Ireland and the Union: questions of identity

Published in Issue 3 (Autumn 1999), News, News, Volume 7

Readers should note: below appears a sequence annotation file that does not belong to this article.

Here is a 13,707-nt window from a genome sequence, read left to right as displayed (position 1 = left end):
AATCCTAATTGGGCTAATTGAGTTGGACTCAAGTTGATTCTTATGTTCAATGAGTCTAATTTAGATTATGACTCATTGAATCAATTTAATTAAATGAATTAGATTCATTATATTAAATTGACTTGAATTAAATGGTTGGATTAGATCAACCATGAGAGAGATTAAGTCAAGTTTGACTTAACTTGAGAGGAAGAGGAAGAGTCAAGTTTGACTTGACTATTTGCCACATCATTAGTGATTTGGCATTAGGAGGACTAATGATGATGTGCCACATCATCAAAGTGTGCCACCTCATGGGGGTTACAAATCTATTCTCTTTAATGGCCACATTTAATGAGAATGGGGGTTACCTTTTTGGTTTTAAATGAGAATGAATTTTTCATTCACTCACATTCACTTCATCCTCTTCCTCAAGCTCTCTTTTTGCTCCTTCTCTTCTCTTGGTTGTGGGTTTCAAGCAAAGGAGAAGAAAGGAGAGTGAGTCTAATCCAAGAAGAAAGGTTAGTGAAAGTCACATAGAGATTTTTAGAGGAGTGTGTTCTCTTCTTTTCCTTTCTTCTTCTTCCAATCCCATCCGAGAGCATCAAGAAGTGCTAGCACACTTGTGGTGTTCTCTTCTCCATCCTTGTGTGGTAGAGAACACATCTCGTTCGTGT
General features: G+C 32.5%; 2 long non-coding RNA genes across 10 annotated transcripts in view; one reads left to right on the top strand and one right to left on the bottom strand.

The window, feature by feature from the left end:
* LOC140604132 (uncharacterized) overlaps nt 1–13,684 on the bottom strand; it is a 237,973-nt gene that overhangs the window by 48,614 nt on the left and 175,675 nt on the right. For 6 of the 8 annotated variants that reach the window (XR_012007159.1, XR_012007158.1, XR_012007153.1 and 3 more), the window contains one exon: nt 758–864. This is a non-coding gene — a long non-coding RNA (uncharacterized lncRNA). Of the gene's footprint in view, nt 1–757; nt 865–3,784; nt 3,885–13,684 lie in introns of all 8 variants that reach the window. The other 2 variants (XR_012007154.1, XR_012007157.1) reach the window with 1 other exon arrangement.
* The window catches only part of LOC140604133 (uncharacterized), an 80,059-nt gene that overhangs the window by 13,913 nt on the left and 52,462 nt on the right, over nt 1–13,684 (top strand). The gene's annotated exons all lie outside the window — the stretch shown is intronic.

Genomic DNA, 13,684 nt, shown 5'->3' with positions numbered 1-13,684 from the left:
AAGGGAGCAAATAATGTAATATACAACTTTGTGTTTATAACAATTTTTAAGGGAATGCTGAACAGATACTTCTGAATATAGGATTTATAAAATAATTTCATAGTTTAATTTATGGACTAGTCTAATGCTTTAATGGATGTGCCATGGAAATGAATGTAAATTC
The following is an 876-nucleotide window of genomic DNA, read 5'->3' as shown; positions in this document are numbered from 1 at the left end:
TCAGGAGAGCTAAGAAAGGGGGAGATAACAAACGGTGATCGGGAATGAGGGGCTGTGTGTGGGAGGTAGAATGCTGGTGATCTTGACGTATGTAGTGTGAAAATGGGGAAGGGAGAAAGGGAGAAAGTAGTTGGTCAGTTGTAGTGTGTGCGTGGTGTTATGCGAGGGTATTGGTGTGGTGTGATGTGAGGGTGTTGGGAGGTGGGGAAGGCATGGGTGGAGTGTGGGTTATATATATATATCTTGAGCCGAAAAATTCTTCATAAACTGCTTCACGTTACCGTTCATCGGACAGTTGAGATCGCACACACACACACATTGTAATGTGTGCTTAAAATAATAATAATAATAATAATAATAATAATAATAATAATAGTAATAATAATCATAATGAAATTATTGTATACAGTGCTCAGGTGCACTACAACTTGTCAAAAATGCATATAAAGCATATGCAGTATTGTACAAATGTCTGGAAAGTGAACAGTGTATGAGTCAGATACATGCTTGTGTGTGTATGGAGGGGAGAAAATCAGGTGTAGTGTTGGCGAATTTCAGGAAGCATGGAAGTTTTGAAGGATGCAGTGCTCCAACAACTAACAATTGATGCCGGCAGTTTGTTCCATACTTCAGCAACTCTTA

On the weekend of 9-11 April 1999, the Irish Studies Centre at Bath Spa University College was pleased to host the annual conference of the Society for the Study of Nineteenth-Century Ireland, particularly as this was the first time that the Society has held its annual conference outside of Ireland. The conference theme was Ireland and the Union: questions of identity, and attracted more than fifty delegates from Ireland, Britain, the United States, Canada and France. The papers explored many of the literary, political, musical, linguistic, social and sporting dimensions of Irish identity under the Union, both in Ireland and in Britain and the wider diaspora. As well as important contributions from some of the ‘old hands’ of the Society and other established academics, there were fascinating papers from several postgraduates on such diverse themes as the links between operatic representations of Brian Boru and perceptions of Irish nationalism, the political dimensions of Somerville and Ross’s In Mr Knox’s Country, ‘Irishness’ and Charles Robert Maturin and Bram Stoker, and the significance of the 1899 controversy over the pedagogic utility of the Irish language. As usual with the Society’s conferences there was a lively social side to the proceedings, and for those who still had the stamina for it there was a guided tour of Bath on Sunday afternoon.


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